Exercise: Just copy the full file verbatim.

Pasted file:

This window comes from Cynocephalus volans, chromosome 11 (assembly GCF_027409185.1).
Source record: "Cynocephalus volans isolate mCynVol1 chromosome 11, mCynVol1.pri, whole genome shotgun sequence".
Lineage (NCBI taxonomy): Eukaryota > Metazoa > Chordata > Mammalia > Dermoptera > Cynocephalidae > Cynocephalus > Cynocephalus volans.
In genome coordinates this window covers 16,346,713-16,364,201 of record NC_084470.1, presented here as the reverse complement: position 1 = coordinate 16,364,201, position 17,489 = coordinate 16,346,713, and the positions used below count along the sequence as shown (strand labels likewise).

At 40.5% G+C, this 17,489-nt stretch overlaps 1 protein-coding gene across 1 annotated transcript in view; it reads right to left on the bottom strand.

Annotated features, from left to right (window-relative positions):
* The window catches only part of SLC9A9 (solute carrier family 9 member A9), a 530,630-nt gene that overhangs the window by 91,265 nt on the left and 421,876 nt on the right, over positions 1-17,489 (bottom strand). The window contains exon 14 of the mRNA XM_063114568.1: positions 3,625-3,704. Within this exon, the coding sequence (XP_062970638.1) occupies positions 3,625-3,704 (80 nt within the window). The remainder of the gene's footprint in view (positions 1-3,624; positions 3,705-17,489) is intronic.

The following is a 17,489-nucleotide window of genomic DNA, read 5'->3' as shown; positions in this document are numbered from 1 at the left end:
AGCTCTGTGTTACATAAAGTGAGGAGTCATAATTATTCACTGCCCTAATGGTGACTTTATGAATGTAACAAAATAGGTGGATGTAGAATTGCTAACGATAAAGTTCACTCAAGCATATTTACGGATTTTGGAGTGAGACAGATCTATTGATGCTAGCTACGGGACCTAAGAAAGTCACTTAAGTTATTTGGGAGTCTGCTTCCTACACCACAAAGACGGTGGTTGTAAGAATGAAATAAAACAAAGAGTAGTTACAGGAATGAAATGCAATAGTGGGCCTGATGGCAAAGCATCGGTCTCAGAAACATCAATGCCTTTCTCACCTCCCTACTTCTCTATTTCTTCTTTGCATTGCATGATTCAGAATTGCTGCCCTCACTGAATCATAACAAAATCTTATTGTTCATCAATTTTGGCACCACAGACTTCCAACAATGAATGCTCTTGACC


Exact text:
This window comes from Cynocephalus volans, chromosome 11 (assembly GCF_027409185.1).
Source record: "Cynocephalus volans isolate mCynVol1 chromosome 11, mCynVol1.pri, whole genome shotgun sequence".
Lineage (NCBI taxonomy): Eukaryota > Metazoa > Chordata > Mammalia > Dermoptera > Cynocephalidae > Cynocephalus > Cynocephalus volans.
In genome coordinates this window covers 16,346,713-16,364,201 of record NC_084470.1, presented here as the reverse complement: position 1 = coordinate 16,364,201, position 17,489 = coordinate 16,346,713, and the positions used below count along the sequence as shown (strand labels likewise).

At 40.5% G+C, this 17,489-nt stretch overlaps 1 protein-coding gene across 1 annotated transcript in view; it reads right to left on the bottom strand.

Annotated features, from left to right (window-relative positions):
* The window catches only part of SLC9A9 (solute carrier family 9 member A9), a 530,630-nt gene that overhangs the window by 91,265 nt on the left and 421,876 nt on the right, over positions 1-17,489 (bottom strand). The window contains exon 14 of the mRNA XM_063114568.1: positions 3,625-3,704. Within this exon, the coding sequence (XP_062970638.1) occupies positions 3,625-3,704 (80 nt within the window). The remainder of the gene's footprint in view (positions 1-3,624; positions 3,705-17,489) is intronic.

The following is a 17,489-nucleotide window of genomic DNA, read 5'->3' as shown; positions in this document are numbered from 1 at the left end:
AGCTCTGTGTTACATAAAGTGAGGAGTCATAATTATTCACTGCCCTAATGGTGACTTTATGAATGTAACAAAATAGGTGGATGTAGAATTGCTAACGATAAAGTTCACTCAAGCATATTTACGGATTTTGGAGTGAGACAGATCTATTGATGCTAGCTACGGGACCTAAGAAAGTCACTTAAGTTATTTGGGAGTCTGCTTCCTACACCACAAAGACGGTGGTTGTAAGAATGAAATAAAACAAAGAGTAGTTACAGGAATGAAATGCAATAGTGGGCCTGATGGCAAAGCATCGGTCTCAGAAACATCAATGCCTTTCTCACCTCCCTACTTCTCTATTTCTTCTTTGCATTGCATGATTCAGAATTGCTGCCCTCACTGAATCATAACAAAATCTTATTGTTCATCAATTTTGGCACCACAGACTTCCAACAATGAATGCTCTTGACC